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Interpretive Research Design

Book Description

Research design is fundamental to all scientific endeavors, at all levels and in all institutional settings. In many social science disciplines, however, scholars working in an interpretive-qualitative tradition get little guidance on this aspect of research from the positivist-centered training they receive. This book is an authoritative examination of the concepts and processes underlying the design of an interpretive research project. Such an approach to design starts with the recognition that researchers are inevitably embedded in the intersubjective social processes of the worlds they study.

In focusing on researchers’ theoretical, ontological, epistemological, and methods choices in designing research projects, Schwartz-Shea and Yanow set the stage for other volumes in the Routledge Series on Interpretive Methods. They also engage some very practical issues, such as ethics reviews and the structure of research proposals. This concise guide explores where research questions come from, criteria for evaluating research designs, how interpretive researchers engage with "world-making," context, systematicity and flexibility, reflexivity and positionality, and such contemporary issues as data archiving and the researcher’s body in the field.

Table of Contents

  1. Front Cover
  2. INTERPRETIVE RESEARCH DESIGN
  3. Routledge Series on Interpretive Methods
  4. Title Page
  5. Copyright
  6. Dedication
  7. Contents
  8. List of Illustrations
  9. Acknowledgments
  10. Introduction
  11. A Sketch of the Book
  12. 1 Wherefore Research Designs?
    1. Research Design: Why Is It Necessary?
    2. An Outline of a Research Proposal, Including the Research Design
  13. 2 Ways of Knowing: Research Questions and Logics of Inquiry
    1. Where Do Research Questions Come From? The Role of Prior Knowledge
    2. Where Do Research Questions Come From? Abductive Ways of Knowing
    3. Where Do Research Questions Come From? The Role of Theory and the “Literature Review”
    4. Do Concepts “Emerge from the Field”? More on Theory and Theorizing
    5. Where Do Research Questions Come From? Ontological and Epistemological Presuppositions in Interpretive Research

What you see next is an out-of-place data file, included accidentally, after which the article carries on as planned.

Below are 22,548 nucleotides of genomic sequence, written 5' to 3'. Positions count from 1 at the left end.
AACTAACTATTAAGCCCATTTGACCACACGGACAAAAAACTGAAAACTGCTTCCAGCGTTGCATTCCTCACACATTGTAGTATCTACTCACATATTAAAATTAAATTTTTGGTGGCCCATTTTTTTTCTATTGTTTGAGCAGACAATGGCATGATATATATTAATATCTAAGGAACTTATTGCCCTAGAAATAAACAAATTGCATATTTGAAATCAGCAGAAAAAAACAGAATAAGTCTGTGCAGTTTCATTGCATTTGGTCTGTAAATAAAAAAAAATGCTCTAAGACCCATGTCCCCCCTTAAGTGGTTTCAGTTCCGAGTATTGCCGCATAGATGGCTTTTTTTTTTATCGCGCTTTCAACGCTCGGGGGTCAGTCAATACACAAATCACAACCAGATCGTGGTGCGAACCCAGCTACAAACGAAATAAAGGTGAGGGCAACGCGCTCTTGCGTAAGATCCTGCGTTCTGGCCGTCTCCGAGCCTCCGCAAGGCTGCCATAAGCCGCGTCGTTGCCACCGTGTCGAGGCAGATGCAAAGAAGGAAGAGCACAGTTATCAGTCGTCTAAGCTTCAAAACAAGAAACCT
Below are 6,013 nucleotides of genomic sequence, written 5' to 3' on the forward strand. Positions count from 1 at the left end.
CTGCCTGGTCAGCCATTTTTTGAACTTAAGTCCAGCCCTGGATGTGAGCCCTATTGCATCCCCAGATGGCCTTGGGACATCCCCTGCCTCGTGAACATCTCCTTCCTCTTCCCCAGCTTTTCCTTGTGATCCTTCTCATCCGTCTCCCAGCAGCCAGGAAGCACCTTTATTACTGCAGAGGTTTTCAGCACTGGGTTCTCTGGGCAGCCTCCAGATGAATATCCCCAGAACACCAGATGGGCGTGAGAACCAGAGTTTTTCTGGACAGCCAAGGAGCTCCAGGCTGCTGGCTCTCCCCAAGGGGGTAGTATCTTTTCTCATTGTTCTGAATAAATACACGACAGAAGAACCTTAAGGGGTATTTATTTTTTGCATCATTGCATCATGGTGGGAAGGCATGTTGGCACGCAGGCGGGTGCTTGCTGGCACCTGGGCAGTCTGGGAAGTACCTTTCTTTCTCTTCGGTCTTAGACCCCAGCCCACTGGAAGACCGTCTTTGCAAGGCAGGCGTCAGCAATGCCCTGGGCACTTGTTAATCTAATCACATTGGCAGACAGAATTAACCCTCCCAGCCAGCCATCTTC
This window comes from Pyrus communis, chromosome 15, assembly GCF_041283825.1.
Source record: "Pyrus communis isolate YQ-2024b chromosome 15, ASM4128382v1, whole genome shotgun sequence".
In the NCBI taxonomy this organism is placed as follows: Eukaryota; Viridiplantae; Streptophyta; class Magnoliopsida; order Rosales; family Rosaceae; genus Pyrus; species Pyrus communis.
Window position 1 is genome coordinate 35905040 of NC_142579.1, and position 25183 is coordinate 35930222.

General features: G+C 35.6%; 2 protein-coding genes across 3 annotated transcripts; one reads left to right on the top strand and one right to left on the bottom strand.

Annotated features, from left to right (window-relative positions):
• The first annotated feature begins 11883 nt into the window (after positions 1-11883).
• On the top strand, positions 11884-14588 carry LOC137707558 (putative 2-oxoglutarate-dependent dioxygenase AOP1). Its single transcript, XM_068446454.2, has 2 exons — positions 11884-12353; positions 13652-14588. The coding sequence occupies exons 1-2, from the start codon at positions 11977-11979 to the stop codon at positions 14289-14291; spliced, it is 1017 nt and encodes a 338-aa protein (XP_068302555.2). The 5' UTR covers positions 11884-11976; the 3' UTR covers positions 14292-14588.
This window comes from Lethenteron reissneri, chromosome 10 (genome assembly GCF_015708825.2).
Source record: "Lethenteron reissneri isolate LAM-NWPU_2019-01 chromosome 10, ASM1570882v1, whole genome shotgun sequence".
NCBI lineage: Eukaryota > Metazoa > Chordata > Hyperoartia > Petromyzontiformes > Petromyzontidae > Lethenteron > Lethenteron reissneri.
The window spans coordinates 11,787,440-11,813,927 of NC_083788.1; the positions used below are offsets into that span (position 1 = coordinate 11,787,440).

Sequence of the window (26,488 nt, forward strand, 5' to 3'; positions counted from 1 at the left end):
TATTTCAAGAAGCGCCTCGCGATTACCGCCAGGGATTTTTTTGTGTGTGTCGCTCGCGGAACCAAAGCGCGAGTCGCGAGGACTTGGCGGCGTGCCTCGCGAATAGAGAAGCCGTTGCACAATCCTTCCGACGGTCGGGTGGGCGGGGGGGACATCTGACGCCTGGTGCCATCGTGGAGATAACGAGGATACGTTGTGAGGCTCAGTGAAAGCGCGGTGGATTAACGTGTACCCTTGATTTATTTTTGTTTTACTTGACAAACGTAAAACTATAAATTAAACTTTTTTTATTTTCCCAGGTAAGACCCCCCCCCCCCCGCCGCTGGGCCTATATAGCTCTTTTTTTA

6. A Short Bibliography of Key Sources in Interpretive Social Science
  14. 3 Starting from Meaning: Contextuality and Its Implications
    1. Contrasting Orientations toward Knowledge
    2. Contextuality and the Character of Concepts and Causality
      1. Concepts: Bottom-up In Situ Development
      2. But What of Hypothesizing? Constitutive Causality
    3. The Centrality of Context
  15. 4 The Rhythms of Interpretive Research I: Getting Going
    1. Access: Choices of Settings, Actors, Events, Archives, and Materials
    2. Power and Research Relationships
    3. Researcher Roles: Six Degrees of Participation
    4. Access, Researcher Roles, and Positionality
    5. Access and Archives
    6. Access versus Case Selection
    7. Design Flexibility: Control and Requisite Researcher Skills
      1. Control and Positivist Research Design
      2. The Logics of Control and Interpretive Research
      3. Interpretive Researcher Competence and Skill
  16. 5 The Rhythms of Interpretive Research II: Understanding and Generating Evidence
    1. The Character of Evidence: (Co-)Generated Data and “Truth”
    2. Forms of Evidence: Word-Data and Beyond
    3. Mapping for Exposure and Intertextuality
    4. Fieldnote Practices
  17. 6 Designing for Trustworthiness: Knowledge Claims and Evaluations of Interpretive Research
    1. Understanding the Limitations of Positivist Standards for Interpretive Research: Validity, Reliability, and Replicability
    2. The Problems of “Bias” and “Researcher Presence”: “Objectivity” and Contrasting Methodological Responses
    3. Researcher Sense-Making in an Abductive Logic of Inquiry: Reflexivity and Other Checks for Designing Trustworthy Research
      1. Checking Researcher Sense-Making through Reflexivity
      2. Checking Researcher Sense-Making during Data Generation and Analysis
      3. Checking Researcher Sense-Making through “Member-Checking”
      4. Doubt, Trustworthiness, and Explanatory Coherence
    4. “Researcher Contamination” and “Bias” Revisited
    5. Summing Up
  18. 7 Design in Context: From the Human Side of Research to Writing Research Manuscripts
    1. The Body in the Field: Emotions, Sexuality, Wheelchairedness, and Other Human Realities
    2. Interpretive Research and Human Subjects Protections Review
    3. Data Archiving and Replicability
    4. Writing Research Designs and Manuscripts
  19. 8 Speaking across Epistemic Communities
    1. Designing for “Mixed Methods” Research
    2. Crossing the Boundaries of Epistemic Communities: Proposal Review and Epistemic Communities' Tacit Knowledge
    3. Practicing Interpretive Research: Concluding Thoughts
  20. Notes
  21. References
  22. Index